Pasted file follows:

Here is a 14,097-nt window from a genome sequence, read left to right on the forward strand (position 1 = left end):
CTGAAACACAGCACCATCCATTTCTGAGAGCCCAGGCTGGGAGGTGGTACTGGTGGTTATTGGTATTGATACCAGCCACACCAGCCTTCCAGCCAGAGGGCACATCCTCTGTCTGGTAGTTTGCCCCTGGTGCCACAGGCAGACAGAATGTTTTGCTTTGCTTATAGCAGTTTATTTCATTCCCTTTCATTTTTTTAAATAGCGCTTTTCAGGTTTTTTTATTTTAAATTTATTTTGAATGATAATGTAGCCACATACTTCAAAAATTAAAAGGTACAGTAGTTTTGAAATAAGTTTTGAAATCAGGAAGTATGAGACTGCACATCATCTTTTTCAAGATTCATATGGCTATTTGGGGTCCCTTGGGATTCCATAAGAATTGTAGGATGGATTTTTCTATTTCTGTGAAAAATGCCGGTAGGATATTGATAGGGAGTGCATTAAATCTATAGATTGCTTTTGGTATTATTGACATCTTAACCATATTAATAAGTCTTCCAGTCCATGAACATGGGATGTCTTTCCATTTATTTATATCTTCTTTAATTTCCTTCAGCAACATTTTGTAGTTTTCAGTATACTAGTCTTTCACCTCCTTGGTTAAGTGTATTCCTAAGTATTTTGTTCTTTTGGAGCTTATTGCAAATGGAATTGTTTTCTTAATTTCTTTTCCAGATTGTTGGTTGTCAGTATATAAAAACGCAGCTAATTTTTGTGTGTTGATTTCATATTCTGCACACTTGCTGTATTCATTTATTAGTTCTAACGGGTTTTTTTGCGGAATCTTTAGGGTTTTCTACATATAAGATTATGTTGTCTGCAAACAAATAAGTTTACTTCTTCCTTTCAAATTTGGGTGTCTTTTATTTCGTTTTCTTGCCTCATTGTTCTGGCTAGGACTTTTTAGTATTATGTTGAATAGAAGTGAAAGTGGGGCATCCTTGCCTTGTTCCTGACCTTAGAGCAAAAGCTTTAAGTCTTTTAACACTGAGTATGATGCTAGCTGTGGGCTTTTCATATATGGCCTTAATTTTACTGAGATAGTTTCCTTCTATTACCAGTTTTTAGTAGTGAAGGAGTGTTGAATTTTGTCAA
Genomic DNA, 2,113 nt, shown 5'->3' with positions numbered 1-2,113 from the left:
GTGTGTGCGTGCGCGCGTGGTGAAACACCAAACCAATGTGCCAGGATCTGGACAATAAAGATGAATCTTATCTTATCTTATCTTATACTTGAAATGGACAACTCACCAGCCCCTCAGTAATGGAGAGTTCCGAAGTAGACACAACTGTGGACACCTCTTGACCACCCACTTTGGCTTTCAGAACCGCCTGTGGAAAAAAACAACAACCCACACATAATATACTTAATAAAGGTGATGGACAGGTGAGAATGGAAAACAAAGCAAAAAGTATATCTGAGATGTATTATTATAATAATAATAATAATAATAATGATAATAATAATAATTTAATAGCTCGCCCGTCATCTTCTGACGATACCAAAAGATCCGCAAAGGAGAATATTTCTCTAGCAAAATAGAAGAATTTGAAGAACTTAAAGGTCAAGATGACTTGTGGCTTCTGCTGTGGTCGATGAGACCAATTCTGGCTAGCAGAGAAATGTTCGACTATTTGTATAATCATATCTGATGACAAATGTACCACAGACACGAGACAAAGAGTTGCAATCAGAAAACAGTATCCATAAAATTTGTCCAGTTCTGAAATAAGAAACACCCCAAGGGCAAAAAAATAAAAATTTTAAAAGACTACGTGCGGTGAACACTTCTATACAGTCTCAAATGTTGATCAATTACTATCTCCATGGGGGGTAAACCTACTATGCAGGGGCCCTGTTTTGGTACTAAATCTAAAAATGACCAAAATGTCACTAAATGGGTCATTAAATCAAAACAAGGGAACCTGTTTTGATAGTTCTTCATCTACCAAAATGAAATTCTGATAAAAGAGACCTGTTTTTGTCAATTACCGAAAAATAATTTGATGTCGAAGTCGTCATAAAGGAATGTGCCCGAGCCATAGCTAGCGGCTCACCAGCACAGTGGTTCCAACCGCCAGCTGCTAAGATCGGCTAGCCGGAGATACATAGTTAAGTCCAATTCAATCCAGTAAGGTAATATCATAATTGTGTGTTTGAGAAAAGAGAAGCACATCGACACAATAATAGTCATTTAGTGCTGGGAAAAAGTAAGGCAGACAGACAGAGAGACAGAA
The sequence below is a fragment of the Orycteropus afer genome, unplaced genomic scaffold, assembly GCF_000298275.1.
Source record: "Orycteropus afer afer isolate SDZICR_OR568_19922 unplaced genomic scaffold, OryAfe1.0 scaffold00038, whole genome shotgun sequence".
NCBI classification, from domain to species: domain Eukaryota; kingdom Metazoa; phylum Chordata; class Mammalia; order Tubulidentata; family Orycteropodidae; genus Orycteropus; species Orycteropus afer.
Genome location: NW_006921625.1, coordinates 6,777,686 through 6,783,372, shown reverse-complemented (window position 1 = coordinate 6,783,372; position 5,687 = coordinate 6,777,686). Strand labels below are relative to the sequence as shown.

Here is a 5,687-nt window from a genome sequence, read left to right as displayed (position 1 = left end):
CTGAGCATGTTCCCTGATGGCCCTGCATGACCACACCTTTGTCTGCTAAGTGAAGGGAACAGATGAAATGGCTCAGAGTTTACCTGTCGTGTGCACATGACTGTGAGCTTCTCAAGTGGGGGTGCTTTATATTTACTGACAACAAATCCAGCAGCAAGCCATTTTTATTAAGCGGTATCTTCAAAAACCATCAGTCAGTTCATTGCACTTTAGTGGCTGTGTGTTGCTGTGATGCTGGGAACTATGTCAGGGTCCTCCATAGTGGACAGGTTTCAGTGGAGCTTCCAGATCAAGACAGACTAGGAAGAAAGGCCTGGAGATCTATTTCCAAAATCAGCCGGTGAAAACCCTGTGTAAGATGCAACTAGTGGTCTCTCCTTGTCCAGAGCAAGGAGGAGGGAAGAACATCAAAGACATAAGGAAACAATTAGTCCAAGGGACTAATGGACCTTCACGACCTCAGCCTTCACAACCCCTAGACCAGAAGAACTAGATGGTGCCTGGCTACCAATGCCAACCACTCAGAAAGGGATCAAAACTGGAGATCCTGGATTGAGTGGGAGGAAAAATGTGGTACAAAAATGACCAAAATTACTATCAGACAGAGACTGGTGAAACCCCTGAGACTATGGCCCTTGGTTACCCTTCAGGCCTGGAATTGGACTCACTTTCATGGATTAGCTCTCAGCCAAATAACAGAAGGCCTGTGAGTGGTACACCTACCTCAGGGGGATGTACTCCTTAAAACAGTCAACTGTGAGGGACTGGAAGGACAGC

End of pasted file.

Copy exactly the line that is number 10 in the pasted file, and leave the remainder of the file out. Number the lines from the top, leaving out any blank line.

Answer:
CTGAGCATGTTCCCTGATGGCCCTGCATGACCACACCTTTGTCTGCTAAGTGAAGGGAACAGATGAAATGGCTCAGAGTTTACCTGTCGTGTGCACATGACTGTGAGCTTCTCAAGTGGGGGTGCTTTATATTTACTGACAACAAATCCAGCAGCAAGCCATTTTTATTAAGCGGTATCTTCAAAAACCATCAGTCAGTTCATTGCACTTTAGTGGCTGTGTGTTGCTGTGATGCTGGGAACTATGTCAGGGTCCTCCATAGTGGACAGGTTTCAGTGGAGCTTCCAGATCAAGACAGACTAGGAAGAAAGGCCTGGAGATCTATTTCCAAAATCAGCCGGTGAAAACCCTGTGTAAGATGCAACTAGTGGTCTCTCCTTGTCCAGAGCAAGGAGGAGGGAAGAACATCAAAGACATAAGGAAACAATTAGTCCAAGGGACTAATGGACCTTCACGACCTCAGCCTTCACAACCCCTAGACCAGAAGAACTAGATGGTGCCTGGCTACCAATGCCAACCACTCAGAAAGGGATCAAAACTGGAGATCCTGGATTGAGTGGGAGGAAAAATGTGGTACAAAAATGACCAAAATTACTATCAGACAGAGACTGGTGAAACCCCTGAGACTATGGCCCTTGGTTACCCTTCAGGCCTGGAATTGGACTCACTTTCATGGATTAGCTCTCAGCCAAATAACAGAAGGCCTGTGAGTGGTACACCTACCTCAGGGGGATGTACTCCTTAAAACAGTCAACTGTGAGGGACTGGAAGGACAGC